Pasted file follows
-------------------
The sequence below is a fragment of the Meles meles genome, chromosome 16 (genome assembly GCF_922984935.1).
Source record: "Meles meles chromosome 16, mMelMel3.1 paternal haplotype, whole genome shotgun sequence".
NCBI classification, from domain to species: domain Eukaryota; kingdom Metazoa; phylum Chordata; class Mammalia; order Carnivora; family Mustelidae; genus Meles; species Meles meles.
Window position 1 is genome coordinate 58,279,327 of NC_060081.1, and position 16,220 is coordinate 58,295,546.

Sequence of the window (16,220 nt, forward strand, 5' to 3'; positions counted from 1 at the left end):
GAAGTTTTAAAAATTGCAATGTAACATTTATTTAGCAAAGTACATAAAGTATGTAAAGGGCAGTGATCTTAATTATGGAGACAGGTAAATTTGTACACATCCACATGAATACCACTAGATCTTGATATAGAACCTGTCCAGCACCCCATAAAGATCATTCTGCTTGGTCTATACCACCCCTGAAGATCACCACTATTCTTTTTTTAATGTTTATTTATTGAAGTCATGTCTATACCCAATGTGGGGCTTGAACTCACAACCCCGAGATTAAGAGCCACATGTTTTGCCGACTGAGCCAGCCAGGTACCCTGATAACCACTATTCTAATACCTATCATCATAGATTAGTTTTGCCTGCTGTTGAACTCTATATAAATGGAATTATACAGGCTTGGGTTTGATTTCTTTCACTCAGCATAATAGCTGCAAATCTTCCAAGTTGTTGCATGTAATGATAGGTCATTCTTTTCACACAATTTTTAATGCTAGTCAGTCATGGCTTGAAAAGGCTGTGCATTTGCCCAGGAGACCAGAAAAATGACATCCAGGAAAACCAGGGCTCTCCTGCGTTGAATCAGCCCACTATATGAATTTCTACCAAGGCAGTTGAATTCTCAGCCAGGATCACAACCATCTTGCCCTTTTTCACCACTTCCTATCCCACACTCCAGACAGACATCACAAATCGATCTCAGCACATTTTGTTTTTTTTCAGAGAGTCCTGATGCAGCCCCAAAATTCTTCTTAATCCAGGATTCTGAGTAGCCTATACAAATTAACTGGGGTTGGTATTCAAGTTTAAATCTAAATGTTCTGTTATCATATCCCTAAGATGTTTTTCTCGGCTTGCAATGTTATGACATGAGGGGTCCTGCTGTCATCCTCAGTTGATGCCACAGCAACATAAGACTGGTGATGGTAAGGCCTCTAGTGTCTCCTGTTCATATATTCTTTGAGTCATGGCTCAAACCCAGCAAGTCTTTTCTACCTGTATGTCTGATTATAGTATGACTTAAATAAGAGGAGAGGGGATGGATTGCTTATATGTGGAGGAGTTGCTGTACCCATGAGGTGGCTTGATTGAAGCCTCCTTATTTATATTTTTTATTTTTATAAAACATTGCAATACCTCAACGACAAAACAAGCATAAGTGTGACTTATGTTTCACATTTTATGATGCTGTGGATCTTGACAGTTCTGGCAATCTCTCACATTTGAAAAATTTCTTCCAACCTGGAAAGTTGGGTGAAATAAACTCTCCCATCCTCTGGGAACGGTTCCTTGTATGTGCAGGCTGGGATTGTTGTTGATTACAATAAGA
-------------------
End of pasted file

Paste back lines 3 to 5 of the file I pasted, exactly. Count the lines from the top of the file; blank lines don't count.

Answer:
NCBI classification, from domain to species: domain Eukaryota; kingdom Metazoa; phylum Chordata; class Mammalia; order Carnivora; family Mustelidae; genus Meles; species Meles meles.
Window position 1 is genome coordinate 58,279,327 of NC_060081.1, and position 16,220 is coordinate 58,295,546.

Sequence of the window (16,220 nt, forward strand, 5' to 3'; positions counted from 1 at the left end):